Owning a farm had been Perry’s dream. After he died, earning a down payment on the old place he and Dara looked at and coveted from the windshield of the road had required years of hard work at the diner, but Dara was determined to own it, and her frugal management of the tiny amount of life insurance money, along with some endless nights behind a coffee counter, finally paid off.
The most imposing structure on her newly acquired 177-acres was a barn built in 1878, and when the trees lost their leaves in the fall, it was tall enough to be seen from I-70, a mile away. Every time he passed it, whether he was on the phone with her, or she was in the truck with him, Perry would say, “There’s our barn, baby.”
Massive and full of dark places, some of the beams retained original bark-dry tree trunks held in place with wood pegs. Quakers had erected it to hold 50 head of cattle with dirt floors beneath a cathedral-like hay loft. Perry had fully intended to park a Freightliner in it and finally have a shop big enough to work on his beloved truck. But Perry was gone, and the Freightliner he loved so much was, too.
A cow barn or truck shop no longer, a myriad of tiny creatures now called the barn home. Bats hung from the rafters, raccoons raided the loft, snakes slithered from beneath wet stone slabs, and mice multiplied by the millions. Wasp nests clung to walls and a hornet hive too big for a grown man to wrap his arms around dominated the highest peak.
She was happier than she could remember being for a long time. Though much work needed done, Dara was certain she could handle it. Renovations on the house were almost finished, she could soon channel funds into barn repairs. Eradication of stinging pests came first, then maybe purchase of a cow or two. Being busy helped her forget how much she missed Perry. She was finally able to put her grief aside and focus on their future – hers and Donna’s.
These plans played out in her mind as the daughter Perry never knew played in the yard. She was six months pregnant and full of hope the last time she had heard his voice. He was robbed and beaten to death inside a rest area bathroom for eleven dollars and a cell phone, and she never heard his voice again. She refused to succumb to the pain of the senselessness and forced her attention to the little girl clambering on the tire swing.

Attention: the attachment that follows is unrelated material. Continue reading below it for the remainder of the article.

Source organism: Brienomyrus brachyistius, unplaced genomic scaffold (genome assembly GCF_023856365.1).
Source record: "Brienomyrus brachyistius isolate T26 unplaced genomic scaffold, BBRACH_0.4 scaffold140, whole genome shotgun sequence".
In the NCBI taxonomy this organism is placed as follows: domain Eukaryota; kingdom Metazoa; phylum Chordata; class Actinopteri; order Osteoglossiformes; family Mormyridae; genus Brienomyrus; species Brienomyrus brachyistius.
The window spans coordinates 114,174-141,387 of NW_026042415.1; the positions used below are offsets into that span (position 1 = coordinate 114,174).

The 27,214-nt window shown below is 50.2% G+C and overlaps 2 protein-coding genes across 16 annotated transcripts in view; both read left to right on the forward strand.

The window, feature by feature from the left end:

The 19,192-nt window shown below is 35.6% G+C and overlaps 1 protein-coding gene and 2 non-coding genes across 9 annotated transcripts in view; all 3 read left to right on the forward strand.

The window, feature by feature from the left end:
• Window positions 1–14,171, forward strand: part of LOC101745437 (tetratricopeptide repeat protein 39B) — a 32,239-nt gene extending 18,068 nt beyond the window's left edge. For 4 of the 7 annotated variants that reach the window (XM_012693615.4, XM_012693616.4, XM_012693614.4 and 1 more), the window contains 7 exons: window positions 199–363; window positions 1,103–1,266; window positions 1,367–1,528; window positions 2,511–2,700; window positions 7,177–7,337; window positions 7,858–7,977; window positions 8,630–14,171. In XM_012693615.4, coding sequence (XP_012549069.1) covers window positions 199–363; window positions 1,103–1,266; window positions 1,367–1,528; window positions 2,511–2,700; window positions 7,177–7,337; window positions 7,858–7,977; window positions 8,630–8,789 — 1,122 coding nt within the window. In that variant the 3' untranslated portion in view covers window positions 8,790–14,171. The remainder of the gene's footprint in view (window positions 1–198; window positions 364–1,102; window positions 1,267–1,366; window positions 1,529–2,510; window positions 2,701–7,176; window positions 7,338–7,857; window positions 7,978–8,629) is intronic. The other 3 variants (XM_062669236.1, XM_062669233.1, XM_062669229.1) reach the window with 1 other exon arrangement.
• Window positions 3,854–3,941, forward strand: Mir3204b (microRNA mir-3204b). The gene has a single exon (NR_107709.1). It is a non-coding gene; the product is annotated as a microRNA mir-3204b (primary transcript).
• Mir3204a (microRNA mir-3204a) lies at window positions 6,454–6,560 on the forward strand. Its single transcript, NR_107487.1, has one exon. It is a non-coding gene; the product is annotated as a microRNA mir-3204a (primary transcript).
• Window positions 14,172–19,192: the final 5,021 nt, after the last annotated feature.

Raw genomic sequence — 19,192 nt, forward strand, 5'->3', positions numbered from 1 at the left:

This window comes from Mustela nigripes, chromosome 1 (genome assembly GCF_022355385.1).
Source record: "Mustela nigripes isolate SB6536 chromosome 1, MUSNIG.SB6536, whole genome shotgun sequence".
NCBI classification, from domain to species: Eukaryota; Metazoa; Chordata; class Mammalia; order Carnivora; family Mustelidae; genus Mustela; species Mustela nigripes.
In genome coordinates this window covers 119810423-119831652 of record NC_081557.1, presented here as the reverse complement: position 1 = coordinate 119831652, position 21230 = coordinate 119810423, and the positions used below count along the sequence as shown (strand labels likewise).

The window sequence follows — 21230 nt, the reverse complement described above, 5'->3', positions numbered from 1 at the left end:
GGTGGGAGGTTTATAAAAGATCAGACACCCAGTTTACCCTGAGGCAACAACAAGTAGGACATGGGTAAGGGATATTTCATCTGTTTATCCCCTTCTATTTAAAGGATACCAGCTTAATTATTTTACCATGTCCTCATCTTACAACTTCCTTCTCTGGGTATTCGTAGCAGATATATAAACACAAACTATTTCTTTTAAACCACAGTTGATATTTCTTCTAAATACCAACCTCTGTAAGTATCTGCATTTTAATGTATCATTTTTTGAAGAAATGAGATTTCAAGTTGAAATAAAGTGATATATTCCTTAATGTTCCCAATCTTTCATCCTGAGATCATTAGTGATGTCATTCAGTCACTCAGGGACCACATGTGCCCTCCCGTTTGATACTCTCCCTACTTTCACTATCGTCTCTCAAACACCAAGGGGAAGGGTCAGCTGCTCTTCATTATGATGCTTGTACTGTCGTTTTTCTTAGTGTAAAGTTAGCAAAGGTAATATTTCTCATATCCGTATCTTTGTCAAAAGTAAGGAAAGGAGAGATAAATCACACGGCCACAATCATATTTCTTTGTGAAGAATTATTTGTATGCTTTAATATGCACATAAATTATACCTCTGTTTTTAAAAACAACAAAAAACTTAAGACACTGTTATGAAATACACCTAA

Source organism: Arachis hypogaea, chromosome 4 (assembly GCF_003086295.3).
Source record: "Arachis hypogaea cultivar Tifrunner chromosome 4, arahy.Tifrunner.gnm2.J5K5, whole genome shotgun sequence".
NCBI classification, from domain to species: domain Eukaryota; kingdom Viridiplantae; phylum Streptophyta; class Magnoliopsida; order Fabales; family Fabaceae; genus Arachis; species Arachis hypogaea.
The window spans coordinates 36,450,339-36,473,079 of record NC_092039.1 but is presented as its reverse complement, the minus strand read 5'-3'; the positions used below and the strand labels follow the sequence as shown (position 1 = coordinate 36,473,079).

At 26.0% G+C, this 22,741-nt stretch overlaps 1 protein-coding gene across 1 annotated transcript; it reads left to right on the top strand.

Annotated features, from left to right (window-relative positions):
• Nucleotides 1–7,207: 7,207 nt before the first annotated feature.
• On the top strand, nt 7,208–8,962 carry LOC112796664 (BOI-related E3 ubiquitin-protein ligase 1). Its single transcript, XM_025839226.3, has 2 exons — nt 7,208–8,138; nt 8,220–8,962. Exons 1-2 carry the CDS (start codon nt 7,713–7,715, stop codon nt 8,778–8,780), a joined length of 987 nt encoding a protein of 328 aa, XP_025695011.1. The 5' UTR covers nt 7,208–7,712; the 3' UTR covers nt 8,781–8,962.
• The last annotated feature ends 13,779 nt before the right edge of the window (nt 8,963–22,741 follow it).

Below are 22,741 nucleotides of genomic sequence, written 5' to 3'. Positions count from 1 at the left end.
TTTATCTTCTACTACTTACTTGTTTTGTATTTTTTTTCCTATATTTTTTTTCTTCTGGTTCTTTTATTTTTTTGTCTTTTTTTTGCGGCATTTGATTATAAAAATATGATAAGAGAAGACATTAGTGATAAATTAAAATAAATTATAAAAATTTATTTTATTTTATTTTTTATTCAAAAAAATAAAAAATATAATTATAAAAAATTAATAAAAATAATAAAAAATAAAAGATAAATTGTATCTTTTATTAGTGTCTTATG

They had both fallen instantly in love with the tire swing; the girl had spent countless hours twirling and humming to herself in it.
“Hey, does Mommy get to swing?”
“Mommy, you’re too big to swing. Don’t be silly. Push me.” Green eyes smiled.
Dara often feared the delicate rosebud might never grow old. She stood behind the swing and pushed her little blossom, Donna, watching her hair trailing in the breeze like golden smoke.
“Mommy, there’s a man in the barn who watches us.”
Dara jerked the swing to a stop and pulled the girl close. “You are never to go into the barn. You know that, it’s dangerous.” She looked toward the huge barn doors. “There’s no one living in the barn, honey. Don’t be silly.”
“I don’t go in the barn, Mommy. I never go in the barn. Even the man says not to go into the barn.”
“How does the man talk to you if you don’t go into the barn? I watch you from the window when you play, I’ve never seen anyone else out here with you.”
Donna wiggled and squirmed and begged to be pushed some more. “Mommy, just push me! The man doesn’t come out of the barn, he just tells me things in my head.”
Dara held her breath a moment, heart racing.
“What kind of things does the man tell you, honey?”
Dara felt a cold chill, a prickly sense of déjà vu.
“Mommy, PUSH! He tells me that one day you will come into the barn and be with him forever. He loves you, Mommy, he’s Daddy and he has a big truck and watches over us and he’s waiting for you… now PUSH meee!”